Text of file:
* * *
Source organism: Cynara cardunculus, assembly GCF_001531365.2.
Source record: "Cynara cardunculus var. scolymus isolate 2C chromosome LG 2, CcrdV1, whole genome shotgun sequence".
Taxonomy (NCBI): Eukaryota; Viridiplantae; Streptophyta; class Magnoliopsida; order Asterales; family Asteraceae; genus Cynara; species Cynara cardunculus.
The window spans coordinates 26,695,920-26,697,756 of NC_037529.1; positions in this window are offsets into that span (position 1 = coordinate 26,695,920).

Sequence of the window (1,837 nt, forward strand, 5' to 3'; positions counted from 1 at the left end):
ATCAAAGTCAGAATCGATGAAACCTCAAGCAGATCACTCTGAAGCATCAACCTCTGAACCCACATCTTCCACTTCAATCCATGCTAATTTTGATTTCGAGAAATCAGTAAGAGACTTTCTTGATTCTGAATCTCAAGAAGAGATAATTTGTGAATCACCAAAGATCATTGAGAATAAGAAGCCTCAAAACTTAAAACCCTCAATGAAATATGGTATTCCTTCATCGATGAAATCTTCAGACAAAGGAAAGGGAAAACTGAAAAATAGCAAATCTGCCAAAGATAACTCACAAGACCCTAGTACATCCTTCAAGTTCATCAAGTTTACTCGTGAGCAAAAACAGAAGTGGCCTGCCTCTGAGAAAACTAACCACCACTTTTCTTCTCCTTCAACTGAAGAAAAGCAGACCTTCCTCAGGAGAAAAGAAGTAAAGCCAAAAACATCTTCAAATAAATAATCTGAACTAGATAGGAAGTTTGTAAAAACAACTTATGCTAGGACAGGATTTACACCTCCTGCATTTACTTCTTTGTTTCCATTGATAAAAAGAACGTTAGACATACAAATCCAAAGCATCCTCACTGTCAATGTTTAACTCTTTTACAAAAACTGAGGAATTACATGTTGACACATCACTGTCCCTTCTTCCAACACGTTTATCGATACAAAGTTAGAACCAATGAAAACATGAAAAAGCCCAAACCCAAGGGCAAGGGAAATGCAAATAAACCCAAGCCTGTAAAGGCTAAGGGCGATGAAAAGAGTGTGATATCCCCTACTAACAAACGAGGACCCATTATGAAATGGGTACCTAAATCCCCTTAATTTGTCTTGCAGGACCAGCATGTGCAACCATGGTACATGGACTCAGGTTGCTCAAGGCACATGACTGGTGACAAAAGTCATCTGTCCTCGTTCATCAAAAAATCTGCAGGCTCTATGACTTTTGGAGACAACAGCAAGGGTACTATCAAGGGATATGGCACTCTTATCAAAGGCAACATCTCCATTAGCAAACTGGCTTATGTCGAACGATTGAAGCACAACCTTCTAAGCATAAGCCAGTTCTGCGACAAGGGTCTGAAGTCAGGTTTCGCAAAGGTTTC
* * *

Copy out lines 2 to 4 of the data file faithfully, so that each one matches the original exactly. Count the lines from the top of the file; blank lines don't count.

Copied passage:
Source record: "Cynara cardunculus var. scolymus isolate 2C chromosome LG 2, CcrdV1, whole genome shotgun sequence".
Taxonomy (NCBI): Eukaryota; Viridiplantae; Streptophyta; class Magnoliopsida; order Asterales; family Asteraceae; genus Cynara; species Cynara cardunculus.
The window spans coordinates 26,695,920-26,697,756 of NC_037529.1; positions in this window are offsets into that span (position 1 = coordinate 26,695,920).